The hard drive is one limitation of the box, in that it can only hold around 25 hours of recordings (depending on bit rate). This is a lot more than you'd get at full quality on a separate HDD recorder, but it's still not enough to archive a full series of 24 or The Sopranos, and you can't drop the quality to fit more on. If you find the hard drive size isn't adequate, you can always whip it out and drop in a larger capacity one in - a 120GB one will triple the storage capacity and will only cost around £50. However, as it involves opening the box we wouldn't advise it unless you have some technical confidence. We hope that Thomson itself will increase this limited size in time, only without charging the £280 price tag that Panasonic is demanding for its 80GB TU-CTH100 PVR.
This feature-packed box also performs very well. It's the best out of any of the FreeView boxes we've had at picking up a signal -- grabbing absolutely everything first time even with a small portable area. Recordings are also indistinguishable from the original broadcast. If you're watching on a digital screen (LCD, plasma, or projector-based) the artefacting can be quite severe but this is a Freeview resolution issue, rather than the box itself. Regular CRT owners will be treated to a picture that's detailed and artefact-free.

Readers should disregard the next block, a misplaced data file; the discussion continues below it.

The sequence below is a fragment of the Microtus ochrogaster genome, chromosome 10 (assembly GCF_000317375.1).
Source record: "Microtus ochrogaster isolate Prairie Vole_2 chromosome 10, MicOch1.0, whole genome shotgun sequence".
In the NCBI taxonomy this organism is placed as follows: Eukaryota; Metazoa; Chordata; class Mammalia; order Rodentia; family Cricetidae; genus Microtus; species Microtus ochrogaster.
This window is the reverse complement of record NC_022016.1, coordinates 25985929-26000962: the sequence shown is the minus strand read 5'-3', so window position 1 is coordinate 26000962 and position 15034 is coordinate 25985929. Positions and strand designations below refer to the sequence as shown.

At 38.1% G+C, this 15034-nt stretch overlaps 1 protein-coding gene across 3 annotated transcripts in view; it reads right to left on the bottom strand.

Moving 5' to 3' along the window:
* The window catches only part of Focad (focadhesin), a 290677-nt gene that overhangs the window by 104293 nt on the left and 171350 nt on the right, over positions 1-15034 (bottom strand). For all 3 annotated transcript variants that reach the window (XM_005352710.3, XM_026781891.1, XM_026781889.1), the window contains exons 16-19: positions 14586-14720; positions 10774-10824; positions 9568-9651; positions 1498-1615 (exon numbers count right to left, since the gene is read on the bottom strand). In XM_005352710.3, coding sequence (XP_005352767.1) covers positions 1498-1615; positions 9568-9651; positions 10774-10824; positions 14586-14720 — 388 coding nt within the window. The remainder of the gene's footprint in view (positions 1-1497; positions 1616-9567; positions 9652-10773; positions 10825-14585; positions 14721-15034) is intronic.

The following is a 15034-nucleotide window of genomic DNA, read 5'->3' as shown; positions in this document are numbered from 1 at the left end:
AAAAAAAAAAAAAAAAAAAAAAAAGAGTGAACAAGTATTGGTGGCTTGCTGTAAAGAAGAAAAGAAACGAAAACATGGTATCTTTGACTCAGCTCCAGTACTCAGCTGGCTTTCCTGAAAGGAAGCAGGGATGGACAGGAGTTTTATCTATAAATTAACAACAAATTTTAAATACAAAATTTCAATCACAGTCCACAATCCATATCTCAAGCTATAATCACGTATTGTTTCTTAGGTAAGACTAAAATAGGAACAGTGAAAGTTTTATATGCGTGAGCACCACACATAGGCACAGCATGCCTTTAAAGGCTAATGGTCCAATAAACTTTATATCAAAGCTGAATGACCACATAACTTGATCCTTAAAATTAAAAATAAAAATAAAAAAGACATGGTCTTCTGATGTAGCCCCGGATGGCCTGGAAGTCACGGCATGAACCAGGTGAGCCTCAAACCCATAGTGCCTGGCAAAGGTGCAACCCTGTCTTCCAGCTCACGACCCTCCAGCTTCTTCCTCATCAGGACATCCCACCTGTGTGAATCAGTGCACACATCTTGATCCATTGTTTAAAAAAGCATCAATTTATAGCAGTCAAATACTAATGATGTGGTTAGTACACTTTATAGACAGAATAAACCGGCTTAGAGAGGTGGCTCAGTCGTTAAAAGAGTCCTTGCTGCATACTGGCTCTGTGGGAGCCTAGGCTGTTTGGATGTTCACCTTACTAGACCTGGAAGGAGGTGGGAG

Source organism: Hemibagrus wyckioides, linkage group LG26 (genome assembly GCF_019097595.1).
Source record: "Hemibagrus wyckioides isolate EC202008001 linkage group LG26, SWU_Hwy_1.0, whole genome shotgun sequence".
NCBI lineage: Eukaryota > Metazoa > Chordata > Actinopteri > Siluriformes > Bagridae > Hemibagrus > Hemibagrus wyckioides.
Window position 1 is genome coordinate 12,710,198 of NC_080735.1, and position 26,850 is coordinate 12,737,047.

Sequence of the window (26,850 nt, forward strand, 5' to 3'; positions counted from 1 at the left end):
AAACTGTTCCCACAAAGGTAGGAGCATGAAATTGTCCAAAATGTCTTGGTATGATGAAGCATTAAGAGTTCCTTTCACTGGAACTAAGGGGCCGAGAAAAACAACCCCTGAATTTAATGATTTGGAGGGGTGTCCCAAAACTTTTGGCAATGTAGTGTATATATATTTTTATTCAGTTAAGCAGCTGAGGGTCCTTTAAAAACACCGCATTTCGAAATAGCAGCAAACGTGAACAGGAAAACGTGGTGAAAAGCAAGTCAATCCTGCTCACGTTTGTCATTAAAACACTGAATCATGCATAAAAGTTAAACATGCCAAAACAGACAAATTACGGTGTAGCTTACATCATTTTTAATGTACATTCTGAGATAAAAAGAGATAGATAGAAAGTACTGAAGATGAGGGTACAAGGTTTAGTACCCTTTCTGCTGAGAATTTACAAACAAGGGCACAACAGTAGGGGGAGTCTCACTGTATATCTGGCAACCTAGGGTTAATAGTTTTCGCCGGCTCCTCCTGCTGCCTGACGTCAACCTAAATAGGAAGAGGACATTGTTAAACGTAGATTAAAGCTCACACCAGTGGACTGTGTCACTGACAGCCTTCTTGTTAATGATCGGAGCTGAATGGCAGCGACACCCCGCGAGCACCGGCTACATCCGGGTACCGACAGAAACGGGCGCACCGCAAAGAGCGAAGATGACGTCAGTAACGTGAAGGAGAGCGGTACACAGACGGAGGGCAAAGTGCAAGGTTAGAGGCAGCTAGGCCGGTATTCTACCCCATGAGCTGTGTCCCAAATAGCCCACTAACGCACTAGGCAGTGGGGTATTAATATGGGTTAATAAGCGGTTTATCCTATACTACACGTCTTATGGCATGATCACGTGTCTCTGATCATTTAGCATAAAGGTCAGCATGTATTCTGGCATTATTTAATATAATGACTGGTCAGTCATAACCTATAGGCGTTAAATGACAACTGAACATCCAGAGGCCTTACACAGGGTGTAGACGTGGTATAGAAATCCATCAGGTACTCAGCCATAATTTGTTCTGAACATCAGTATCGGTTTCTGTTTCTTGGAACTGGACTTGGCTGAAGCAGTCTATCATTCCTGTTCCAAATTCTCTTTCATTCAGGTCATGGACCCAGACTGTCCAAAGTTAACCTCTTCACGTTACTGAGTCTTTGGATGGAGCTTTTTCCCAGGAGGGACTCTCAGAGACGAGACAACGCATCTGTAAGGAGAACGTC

Audio performance is particularly good though, thanks to the options offered by digital outputs. When you connect through to your receiver or home cinema system in this way, most will process a Dolby Pro Logic II soundtrack, which processes the audio to create surround effects. Although you won't confuse it for a Dolby Digital soundtrack, it works rather well with most systems, and if Freeview ever starts to broadcast in the latter, the box will at least be able to support it.
Additional editing by Tom Espiner